A Letter from the Vicar
The Season of Lent
Did you enjoy your pancakes at the Village Hall on Shrove Tuesday? As you will know, that was the ‘feasting’ before the ‘fasting’ during the season of Lent that began on Ash Wednesday. At our Benefice service for Ash Wednesday hosted by St. Saviours, we performed the ancient ceremony of ‘ashing’, the act of signing communicants’ foreheads with the sign of the cross in ashes, created from the burning of last year’s palm crosses.
Note: I buy in ready-made ashes these days since there was one year when I tried to burn them live at a service in St. Barnabas and successfully set off the fire alarm!
The Significance of Ashes
In the Bible ashes are significant to remind us of our mortality, as a sign of grief and as an act of repentance. In Psalm 103 v 1-5 (below) the Psalmist praises the LORD for ‘redeeming us from the pit’, literally buying us back from the brink of death,
We are to ‘forget not all his benefits’ and count our blessings rather than wallow in self-pity but recognise our true position before God, sinners in need of repentance, ‘he forgives all our sins’.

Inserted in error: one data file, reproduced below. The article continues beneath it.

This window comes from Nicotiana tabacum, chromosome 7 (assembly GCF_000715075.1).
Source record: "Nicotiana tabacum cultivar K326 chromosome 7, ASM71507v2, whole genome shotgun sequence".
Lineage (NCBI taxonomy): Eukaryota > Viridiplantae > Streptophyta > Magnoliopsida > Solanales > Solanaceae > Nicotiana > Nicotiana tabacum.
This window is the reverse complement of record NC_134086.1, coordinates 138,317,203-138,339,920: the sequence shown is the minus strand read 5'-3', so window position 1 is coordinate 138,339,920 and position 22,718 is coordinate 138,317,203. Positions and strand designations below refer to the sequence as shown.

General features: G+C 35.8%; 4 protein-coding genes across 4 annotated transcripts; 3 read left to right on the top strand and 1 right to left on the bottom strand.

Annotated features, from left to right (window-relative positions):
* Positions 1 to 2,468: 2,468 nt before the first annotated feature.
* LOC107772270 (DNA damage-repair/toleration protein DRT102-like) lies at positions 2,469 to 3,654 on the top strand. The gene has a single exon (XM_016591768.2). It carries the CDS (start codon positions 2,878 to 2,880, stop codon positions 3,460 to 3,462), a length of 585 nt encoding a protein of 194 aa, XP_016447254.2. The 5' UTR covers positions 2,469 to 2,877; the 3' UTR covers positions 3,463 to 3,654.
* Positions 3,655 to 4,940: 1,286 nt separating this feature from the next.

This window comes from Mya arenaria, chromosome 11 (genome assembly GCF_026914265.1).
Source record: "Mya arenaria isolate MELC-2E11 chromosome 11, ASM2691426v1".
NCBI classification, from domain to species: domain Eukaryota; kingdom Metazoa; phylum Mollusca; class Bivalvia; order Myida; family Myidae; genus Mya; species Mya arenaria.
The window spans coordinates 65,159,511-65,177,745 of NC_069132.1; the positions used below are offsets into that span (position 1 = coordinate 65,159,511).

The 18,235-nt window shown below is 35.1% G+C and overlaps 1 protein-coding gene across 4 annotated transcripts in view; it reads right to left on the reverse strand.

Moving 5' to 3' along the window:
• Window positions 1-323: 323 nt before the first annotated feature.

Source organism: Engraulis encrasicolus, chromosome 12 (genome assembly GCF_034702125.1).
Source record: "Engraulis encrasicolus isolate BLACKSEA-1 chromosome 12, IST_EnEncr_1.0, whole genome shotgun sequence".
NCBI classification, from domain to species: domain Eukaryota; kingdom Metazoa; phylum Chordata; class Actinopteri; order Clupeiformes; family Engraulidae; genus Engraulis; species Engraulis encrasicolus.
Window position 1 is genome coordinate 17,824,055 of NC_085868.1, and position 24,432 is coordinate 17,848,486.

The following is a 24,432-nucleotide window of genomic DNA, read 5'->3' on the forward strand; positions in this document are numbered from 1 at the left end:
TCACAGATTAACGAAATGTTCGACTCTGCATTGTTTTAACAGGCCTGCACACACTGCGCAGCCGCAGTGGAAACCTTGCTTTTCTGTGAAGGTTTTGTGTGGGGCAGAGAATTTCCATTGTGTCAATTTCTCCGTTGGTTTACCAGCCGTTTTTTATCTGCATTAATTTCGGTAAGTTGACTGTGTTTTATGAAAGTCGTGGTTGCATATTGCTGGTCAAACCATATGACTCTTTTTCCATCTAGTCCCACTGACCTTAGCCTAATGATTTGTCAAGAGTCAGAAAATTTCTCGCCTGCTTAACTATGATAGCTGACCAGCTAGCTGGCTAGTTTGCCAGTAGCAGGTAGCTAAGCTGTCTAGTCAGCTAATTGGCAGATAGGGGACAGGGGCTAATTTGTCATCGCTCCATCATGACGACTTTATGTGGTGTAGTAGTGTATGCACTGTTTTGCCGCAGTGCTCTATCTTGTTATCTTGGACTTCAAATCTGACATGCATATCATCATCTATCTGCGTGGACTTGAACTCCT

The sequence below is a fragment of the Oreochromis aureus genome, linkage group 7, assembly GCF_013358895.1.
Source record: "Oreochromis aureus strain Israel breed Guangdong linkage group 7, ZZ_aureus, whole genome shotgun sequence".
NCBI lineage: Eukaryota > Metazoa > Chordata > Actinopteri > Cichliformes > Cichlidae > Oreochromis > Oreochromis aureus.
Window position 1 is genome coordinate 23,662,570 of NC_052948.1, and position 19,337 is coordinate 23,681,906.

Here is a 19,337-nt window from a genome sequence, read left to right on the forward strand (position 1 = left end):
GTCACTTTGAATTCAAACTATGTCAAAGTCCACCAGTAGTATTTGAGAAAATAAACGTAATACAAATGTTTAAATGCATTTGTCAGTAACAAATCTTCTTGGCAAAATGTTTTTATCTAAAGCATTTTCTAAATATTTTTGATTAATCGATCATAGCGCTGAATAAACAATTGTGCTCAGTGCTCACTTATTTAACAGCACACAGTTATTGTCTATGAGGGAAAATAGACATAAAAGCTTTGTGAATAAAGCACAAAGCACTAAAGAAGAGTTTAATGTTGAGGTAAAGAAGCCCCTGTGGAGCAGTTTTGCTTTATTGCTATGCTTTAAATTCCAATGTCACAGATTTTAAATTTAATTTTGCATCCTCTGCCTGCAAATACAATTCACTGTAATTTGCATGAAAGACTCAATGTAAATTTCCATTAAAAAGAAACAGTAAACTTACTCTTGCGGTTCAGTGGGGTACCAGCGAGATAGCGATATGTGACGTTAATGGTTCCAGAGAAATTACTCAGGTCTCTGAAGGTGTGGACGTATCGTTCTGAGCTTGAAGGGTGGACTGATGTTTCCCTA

Praise the Lord, my soul;
all my inmost being, praise his holy name.
Praise the Lord, my soul,
and forget not all his benefits—
who forgives all your sins
and heals all your diseases,
who redeems your life from the pit
and crowns you with love and compassion,
who satisfies your desires with good things
so that your youth is renewed like the eagle’s.
Praise the LORD, my soul
Reflecting on our mortality and sinfulness may lead to downcast faces and regrets for past failures and wrong decisions. However, the Psalmist is upbeat because rather than focussing on us, he encourages us to turn to God and extol all the things God has done. God is compassionate, full of love and mercy, and above all, has our best interests at heart. Hence, we say:
God is good, all the time. All the time, God is good.
And His love endures forever.